REVIEW: Death Match

Death Match
by Matt Fitton

Starring Tom Baker and Louise Jameson

Out now - buy HERE

Review by Nick Fraser

Orbiting a world covered by acid oceans, the champions of the mega-rich and super-powerful fight to the death on board Quarry Station. Presiding over the deadly game, ensuring compliance with its one and only rule, “kill or be killed”, is The Master. Even in his horrific state of decay, Gallifrey’s Bad Boy has manoeuvred his way into the role of host, schmoozing and charming the galaxy’s bigwigs in his new rotting cowl.

Matt Fitton wastes little time in bringing the two Time Lords head to head, and Death Match is much more entertaining for that. Tom Baker and Geoffrey Beevers are worth the purchase price alone, with both putting in powerful performances, conveying the combat between The Doctor’s moral fury against The Master’s icily disdainful indifference. Rarely passing up the opportunity to reveal the cleverness of his plans to his nemesis before sending him to his expected doom, The Master revels in the absolute belief that, as God-like beings, Time Lords can do what they wish with lesser beings for the simple and rather reason. Because they can.

Having taken control of Quarry Station with its long established fights to the death purely for his own entertainment, The Master reveals a typically elaborate scheme to ensnare The Doctor, for the pleasure of revealing to him the identity of his champion: Leela, Warrior of the Sevateem. And of course, then, the more direct plan to have him killed.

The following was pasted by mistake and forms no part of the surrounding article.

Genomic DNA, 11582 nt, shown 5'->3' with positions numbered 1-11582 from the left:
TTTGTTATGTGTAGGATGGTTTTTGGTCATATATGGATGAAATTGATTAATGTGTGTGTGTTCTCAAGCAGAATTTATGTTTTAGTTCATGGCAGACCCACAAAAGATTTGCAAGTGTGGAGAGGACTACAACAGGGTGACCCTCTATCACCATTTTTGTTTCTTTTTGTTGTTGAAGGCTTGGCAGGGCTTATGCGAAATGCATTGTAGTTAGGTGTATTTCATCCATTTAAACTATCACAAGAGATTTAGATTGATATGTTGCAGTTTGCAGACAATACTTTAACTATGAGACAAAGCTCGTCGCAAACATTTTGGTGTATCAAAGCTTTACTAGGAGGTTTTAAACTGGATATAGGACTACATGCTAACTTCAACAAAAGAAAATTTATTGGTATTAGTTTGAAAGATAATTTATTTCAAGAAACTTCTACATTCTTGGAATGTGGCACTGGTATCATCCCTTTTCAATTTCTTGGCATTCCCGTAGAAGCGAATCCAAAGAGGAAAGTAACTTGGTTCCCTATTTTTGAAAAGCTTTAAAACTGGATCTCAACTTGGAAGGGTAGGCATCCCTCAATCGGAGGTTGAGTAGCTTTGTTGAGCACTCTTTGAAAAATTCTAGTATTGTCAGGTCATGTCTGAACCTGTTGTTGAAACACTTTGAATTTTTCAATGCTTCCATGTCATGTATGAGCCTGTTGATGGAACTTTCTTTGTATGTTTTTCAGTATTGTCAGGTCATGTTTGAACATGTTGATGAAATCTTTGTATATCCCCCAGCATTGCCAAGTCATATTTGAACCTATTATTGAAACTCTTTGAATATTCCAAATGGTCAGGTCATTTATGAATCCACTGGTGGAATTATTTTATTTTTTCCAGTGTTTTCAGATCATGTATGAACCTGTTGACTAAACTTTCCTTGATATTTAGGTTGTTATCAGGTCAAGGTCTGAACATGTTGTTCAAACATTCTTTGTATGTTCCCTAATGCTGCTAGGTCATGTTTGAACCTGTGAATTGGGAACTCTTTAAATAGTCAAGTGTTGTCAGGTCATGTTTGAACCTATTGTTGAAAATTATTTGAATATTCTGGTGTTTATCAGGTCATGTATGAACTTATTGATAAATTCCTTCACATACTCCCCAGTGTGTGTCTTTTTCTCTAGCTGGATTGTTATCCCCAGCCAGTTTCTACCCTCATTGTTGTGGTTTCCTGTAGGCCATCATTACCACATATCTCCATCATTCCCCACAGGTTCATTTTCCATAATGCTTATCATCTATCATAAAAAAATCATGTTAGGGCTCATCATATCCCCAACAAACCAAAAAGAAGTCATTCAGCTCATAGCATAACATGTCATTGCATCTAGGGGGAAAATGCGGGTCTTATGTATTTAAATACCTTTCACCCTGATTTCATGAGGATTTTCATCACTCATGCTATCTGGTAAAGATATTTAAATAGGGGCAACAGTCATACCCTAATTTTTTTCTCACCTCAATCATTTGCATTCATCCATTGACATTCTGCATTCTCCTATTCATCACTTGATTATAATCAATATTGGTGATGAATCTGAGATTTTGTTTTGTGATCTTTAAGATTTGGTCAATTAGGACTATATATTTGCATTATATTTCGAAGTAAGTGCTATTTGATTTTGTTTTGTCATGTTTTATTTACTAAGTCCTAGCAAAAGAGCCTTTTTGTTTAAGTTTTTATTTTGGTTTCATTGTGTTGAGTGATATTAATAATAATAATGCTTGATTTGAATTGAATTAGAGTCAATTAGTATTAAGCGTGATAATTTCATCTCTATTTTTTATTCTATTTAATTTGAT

Operating as a sequel to Requiem for the Rocket Men [read our review here], but perfectly capable of being enjoyed as a standalone adventure, Big Finish assemble all of the necessary elements for a very enjoyable audio experience. Fitton subtly drops in just enough information from earlier adventures to introduce Marshall, one time Rocket Man, and his developing relationship with Leela. Louise Jameson reveals a rarely seen facet of the noble savage’s personality, and the depth of the connection between Leela and Marshall. With the stakes raised by The Master activating End Game protocols from which there can be only one survivor, it doesn’t look good for the warrior and her partner.

Some of the shouty fight scenes are a little difficult to follow at times, but the performances of the regular cast and guests are excellent throughout. The smooth bantering between The Master and High Abbess Lady Castrella is a delight, although presumably she’s particularly attracted by the lure of power…

In the end it’s K9 who saves the day, turning the tables on The Master and his new consort. But the Death Match exerts a heavy toll, and Jameson delivers a great performance as Leela struggles to deal with the events that follow. A story that pitches power and greed against loyalty, Death Match provides another fine example of the continuing adventures of The Fourth Doctor, and with Baker and Co. in such fine form, it’s to be hoped that there’s plenty more of such quality material to come. 

Thanks to Big Finish

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